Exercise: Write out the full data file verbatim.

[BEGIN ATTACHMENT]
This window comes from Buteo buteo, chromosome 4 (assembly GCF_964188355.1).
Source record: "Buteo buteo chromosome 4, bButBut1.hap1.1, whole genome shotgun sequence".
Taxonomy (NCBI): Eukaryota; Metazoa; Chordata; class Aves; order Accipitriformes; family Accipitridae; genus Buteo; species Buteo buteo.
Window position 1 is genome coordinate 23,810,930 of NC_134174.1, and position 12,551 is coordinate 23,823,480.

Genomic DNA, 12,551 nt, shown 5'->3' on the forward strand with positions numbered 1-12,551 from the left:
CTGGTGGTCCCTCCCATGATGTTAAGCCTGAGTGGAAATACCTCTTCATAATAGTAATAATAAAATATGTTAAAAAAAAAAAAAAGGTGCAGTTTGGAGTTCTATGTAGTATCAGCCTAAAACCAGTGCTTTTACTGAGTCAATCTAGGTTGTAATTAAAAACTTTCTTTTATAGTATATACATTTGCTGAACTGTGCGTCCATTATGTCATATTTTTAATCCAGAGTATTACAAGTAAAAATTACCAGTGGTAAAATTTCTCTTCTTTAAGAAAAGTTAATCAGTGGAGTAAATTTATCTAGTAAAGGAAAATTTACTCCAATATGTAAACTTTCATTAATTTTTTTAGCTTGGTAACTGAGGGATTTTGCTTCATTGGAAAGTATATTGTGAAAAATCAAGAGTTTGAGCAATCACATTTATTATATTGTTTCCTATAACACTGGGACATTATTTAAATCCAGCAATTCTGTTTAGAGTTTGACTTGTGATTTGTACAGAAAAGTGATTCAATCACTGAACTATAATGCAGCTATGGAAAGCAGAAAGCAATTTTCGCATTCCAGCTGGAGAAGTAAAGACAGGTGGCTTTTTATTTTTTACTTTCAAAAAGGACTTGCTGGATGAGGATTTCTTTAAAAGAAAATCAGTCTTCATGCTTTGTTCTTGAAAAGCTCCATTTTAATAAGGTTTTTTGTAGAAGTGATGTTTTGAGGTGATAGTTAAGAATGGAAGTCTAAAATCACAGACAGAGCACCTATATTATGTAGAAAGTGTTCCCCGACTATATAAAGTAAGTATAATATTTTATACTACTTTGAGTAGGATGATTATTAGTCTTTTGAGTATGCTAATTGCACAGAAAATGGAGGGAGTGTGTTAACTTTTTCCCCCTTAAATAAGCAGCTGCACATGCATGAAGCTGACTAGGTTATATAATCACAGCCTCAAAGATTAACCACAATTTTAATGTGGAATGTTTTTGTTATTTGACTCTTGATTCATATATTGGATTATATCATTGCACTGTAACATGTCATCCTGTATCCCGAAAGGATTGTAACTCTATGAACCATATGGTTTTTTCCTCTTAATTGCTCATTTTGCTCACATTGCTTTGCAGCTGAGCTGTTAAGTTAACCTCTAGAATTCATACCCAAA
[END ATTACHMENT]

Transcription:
This window comes from Buteo buteo, chromosome 4 (assembly GCF_964188355.1).
Source record: "Buteo buteo chromosome 4, bButBut1.hap1.1, whole genome shotgun sequence".
Taxonomy (NCBI): Eukaryota; Metazoa; Chordata; class Aves; order Accipitriformes; family Accipitridae; genus Buteo; species Buteo buteo.
Window position 1 is genome coordinate 23,810,930 of NC_134174.1, and position 12,551 is coordinate 23,823,480.

Genomic DNA, 12,551 nt, shown 5'->3' on the forward strand with positions numbered 1-12,551 from the left:
CTGGTGGTCCCTCCCATGATGTTAAGCCTGAGTGGAAATACCTCTTCATAATAGTAATAATAAAATATGTTAAAAAAAAAAAAAAGGTGCAGTTTGGAGTTCTATGTAGTATCAGCCTAAAACCAGTGCTTTTACTGAGTCAATCTAGGTTGTAATTAAAAACTTTCTTTTATAGTATATACATTTGCTGAACTGTGCGTCCATTATGTCATATTTTTAATCCAGAGTATTACAAGTAAAAATTACCAGTGGTAAAATTTCTCTTCTTTAAGAAAAGTTAATCAGTGGAGTAAATTTATCTAGTAAAGGAAAATTTACTCCAATATGTAAACTTTCATTAATTTTTTTAGCTTGGTAACTGAGGGATTTTGCTTCATTGGAAAGTATATTGTGAAAAATCAAGAGTTTGAGCAATCACATTTATTATATTGTTTCCTATAACACTGGGACATTATTTAAATCCAGCAATTCTGTTTAGAGTTTGACTTGTGATTTGTACAGAAAAGTGATTCAATCACTGAACTATAATGCAGCTATGGAAAGCAGAAAGCAATTTTCGCATTCCAGCTGGAGAAGTAAAGACAGGTGGCTTTTTATTTTTTACTTTCAAAAAGGACTTGCTGGATGAGGATTTCTTTAAAAGAAAATCAGTCTTCATGCTTTGTTCTTGAAAAGCTCCATTTTAATAAGGTTTTTTGTAGAAGTGATGTTTTGAGGTGATAGTTAAGAATGGAAGTCTAAAATCACAGACAGAGCACCTATATTATGTAGAAAGTGTTCCCCGACTATATAAAGTAAGTATAATATTTTATACTACTTTGAGTAGGATGATTATTAGTCTTTTGAGTATGCTAATTGCACAGAAAATGGAGGGAGTGTGTTAACTTTTTCCCCCTTAAATAAGCAGCTGCACATGCATGAAGCTGACTAGGTTATATAATCACAGCCTCAAAGATTAACCACAATTTTAATGTGGAATGTTTTTGTTATTTGACTCTTGATTCATATATTGGATTATATCATTGCACTGTAACATGTCATCCTGTATCCCGAAAGGATTGTAACTCTATGAACCATATGGTTTTTTCCTCTTAATTGCTCATTTTGCTCACATTGCTTTGCAGCTGAGCTGTTAAGTTAACCTCTAGAATTCATACCCAAA